The other day I was talking with Princess and discussing what activities you might do with the Fall of Man Story. I was telling her all about how I had a game for the first part, but I didn’t have a game for Cain and Abel. She jokingly replied, “Don’t kill your brother,” and I said, “That’s funny, but probably would be a bad idea.” Then I thought about that for a while, and tweaked it to a slightly less violent game, and came up with this Don’t Lose Your Temper Bible game, because that was the problem Cain struggled with in the Bible lesson.
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I thought this game was good for all of one story
Seriously, as I put it together I was thinking it’s so perfect for the Fall of Man. Cain is struggling to keep his temper, and that’s the point of this game.
Everyone is exposed to the exact same game board.
We all move at different paces through life, some will constantly spin that 4 and move quickly through the game.
Others will spin that 1 over and over and slowly move forward.
Some will land on every single opportunity to lose their temper, and others will fly on past and only land on the spaces that take away temper chips.
I was thinking it was such a great example of life and of the difference between Cain and Able.
But then I watched the first episode of Chosen seasons 2
Like many people I’m rather obsessed with the show, and if you haven’t seen it yet, what are you waiting for?
The first episode had one of my favorite stories from the gospels, mainly because it reminds me of Freshman Bible with my Bible professor translating on the fly from his Greek New Testament.
This is my rough memory of how it went.
“Then James and John said to Jesus, “Let us call down lightning to zap that dude. He disrespected you, and should die for it.”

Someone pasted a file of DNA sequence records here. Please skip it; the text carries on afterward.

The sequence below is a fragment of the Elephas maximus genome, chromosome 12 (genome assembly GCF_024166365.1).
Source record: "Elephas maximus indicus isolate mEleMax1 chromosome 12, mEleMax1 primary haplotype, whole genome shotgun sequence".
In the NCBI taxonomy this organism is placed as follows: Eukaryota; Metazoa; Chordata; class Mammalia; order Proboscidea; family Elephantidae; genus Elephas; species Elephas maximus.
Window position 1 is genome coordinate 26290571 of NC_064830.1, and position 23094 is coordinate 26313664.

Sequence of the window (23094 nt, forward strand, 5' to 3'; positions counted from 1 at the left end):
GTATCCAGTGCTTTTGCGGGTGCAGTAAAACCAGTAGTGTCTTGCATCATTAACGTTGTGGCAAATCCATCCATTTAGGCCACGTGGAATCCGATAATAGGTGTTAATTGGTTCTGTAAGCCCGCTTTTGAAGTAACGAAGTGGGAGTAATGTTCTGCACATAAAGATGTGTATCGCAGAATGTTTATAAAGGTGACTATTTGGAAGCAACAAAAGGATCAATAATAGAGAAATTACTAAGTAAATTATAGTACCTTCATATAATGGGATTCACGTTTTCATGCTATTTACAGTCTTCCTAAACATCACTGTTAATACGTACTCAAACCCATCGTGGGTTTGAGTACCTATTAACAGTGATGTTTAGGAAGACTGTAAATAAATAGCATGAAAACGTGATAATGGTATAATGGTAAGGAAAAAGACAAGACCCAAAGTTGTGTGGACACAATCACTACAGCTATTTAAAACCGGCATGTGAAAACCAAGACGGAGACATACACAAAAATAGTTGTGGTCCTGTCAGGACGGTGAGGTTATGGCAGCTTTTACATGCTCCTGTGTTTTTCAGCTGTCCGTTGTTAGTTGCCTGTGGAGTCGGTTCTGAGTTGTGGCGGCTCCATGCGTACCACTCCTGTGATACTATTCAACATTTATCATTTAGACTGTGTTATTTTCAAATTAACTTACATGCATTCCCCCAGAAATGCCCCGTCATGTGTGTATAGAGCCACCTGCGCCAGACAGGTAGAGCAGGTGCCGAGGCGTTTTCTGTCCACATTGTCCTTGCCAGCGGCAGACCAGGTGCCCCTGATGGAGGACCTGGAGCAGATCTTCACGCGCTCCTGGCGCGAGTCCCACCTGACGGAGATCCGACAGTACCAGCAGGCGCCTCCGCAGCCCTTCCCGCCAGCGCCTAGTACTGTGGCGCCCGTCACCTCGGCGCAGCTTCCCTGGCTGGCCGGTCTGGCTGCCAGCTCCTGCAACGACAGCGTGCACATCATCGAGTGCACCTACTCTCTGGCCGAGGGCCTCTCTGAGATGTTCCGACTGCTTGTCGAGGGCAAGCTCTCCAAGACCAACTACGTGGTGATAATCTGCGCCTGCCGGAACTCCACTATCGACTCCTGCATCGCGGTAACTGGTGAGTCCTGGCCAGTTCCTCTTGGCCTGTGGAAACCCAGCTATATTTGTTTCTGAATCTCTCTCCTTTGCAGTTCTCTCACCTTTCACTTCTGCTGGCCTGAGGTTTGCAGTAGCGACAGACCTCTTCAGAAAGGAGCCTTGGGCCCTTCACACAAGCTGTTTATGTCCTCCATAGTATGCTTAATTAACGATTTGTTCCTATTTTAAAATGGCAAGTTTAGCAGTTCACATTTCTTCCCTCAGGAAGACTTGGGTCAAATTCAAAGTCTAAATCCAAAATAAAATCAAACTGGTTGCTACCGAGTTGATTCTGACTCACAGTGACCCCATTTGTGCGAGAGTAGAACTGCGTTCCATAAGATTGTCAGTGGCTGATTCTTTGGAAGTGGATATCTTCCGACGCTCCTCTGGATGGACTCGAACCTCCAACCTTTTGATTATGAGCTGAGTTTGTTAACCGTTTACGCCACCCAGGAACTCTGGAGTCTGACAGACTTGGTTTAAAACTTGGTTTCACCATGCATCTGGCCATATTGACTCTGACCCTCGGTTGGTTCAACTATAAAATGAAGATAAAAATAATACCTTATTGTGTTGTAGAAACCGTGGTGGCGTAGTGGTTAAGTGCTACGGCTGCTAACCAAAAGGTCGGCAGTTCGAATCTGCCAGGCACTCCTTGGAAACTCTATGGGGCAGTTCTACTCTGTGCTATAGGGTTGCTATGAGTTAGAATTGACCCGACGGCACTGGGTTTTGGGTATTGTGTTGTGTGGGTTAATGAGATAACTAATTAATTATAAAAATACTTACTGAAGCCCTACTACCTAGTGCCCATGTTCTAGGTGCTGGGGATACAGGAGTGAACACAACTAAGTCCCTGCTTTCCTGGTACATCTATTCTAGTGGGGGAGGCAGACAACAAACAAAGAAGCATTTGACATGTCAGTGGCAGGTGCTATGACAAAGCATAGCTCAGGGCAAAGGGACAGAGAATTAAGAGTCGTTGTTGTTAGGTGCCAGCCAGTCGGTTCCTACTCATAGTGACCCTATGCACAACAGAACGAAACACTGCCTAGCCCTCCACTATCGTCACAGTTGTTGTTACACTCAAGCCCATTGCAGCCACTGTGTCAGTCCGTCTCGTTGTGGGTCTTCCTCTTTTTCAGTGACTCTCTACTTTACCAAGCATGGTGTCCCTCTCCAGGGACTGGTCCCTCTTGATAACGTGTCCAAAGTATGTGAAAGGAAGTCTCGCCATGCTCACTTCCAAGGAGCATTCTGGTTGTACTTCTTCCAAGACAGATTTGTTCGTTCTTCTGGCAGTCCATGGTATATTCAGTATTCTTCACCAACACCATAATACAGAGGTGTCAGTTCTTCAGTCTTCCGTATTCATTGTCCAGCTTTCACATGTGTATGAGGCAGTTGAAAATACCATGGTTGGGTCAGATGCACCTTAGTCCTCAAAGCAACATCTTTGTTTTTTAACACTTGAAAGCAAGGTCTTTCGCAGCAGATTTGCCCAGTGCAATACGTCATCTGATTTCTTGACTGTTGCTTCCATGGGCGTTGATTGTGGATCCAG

Yes, my Bible professor who spoke a good dozen languages and was translating ancient Greek on the fly used the words “zap” and “dude” in his translation.
I loved it.
Then to get to see that scene in The Chosen. Seriously, take the two minutes and watch the scene.
But I realized it’s not just Cain and Able who have temper problems
Do you know what’s great about this scene?
And if you didn’t take the time to click view, yes it’s a different scene from the one up above. It’s a few minutes later in the show.
First, it reminds John that he’s not the only one to lose his temper.
Next, it shows Jesus’ sense of humor as he gives example after example of people in the Bible losing their temper.
Finally, it’s a gentle correction. John feels corrected, but not discouraged, and that is hard to pull off.
Let’s play Don’t Lose Your Temper Bible game
I like quick games for Sunday School. In my experience, you usually only have 5-10 minutes to play a game.
But, I don’t want the games to just be endless variations on Go Fish. However, it still needs to be simple to play.
Don’t Lose Your Temper is easy to play. You just need some tokens for your players.
We all have random small toys in our house. You could use LEGO minifigs, or tokens scavenged from games.
I used chips from a game we hated to make our “anger chips,” but you could also use overhead chips or pennies.
I played through this game about a dozen times and each time there were different results. (If you don’t want to use the paper clip and pen to create a spinner, I love these transparent spinners)
Every single game someone lost their temper.
Every single game someone came out with only one or two chips.
It makes for a great chance to talk through how people respond to their anger.
Anger in and of itself isn’t bad. It’s how you respond to it.
Anger properly channeled can be passion. Anger properly managed wins wars.
Of course, anger poorly managed starts wars.